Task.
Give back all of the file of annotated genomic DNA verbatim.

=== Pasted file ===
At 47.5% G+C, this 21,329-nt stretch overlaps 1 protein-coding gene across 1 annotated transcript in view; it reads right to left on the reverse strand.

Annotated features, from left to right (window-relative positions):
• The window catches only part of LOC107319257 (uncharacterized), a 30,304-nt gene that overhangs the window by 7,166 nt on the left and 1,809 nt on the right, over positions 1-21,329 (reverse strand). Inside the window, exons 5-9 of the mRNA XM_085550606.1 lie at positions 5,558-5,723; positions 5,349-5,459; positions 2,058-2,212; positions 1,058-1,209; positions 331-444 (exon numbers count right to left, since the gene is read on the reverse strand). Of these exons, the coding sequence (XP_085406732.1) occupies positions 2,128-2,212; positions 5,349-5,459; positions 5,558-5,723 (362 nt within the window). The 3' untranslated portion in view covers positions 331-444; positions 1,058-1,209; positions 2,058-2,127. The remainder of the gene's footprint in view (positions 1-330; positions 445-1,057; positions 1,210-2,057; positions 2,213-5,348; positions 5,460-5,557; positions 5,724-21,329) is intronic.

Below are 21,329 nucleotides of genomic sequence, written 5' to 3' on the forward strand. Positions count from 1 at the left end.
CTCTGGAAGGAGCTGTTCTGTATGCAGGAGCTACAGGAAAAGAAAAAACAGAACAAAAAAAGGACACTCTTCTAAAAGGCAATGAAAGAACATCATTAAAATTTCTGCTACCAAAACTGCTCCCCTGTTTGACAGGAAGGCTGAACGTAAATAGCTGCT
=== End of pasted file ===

At 47.5% G+C, this 21,329-nt stretch overlaps 1 protein-coding gene across 1 annotated transcript in view; it reads right to left on the reverse strand.

Annotated features, from left to right (window-relative positions):
• The window catches only part of LOC107319257 (uncharacterized), a 30,304-nt gene that overhangs the window by 7,166 nt on the left and 1,809 nt on the right, over positions 1-21,329 (reverse strand). Inside the window, exons 5-9 of the mRNA XM_085550606.1 lie at positions 5,558-5,723; positions 5,349-5,459; positions 2,058-2,212; positions 1,058-1,209; positions 331-444 (exon numbers count right to left, since the gene is read on the reverse strand). Of these exons, the coding sequence (XP_085406732.1) occupies positions 2,128-2,212; positions 5,349-5,459; positions 5,558-5,723 (362 nt within the window). The 3' untranslated portion in view covers positions 331-444; positions 1,058-1,209; positions 2,058-2,127. The remainder of the gene's footprint in view (positions 1-330; positions 445-1,057; positions 1,210-2,057; positions 2,213-5,348; positions 5,460-5,557; positions 5,724-21,329) is intronic.

Below are 21,329 nucleotides of genomic sequence, written 5' to 3' on the forward strand. Positions count from 1 at the left end.
CTCTGGAAGGAGCTGTTCTGTATGCAGGAGCTACAGGAAAAGAAAAAACAGAACAAAAAAAGGACACTCTTCTAAAAGGCAATGAAAGAACATCATTAAAATTTCTGCTACCAAAACTGCTCCCCTGTTTGACAGGAAGGCTGAACGTAAATAGCTGCT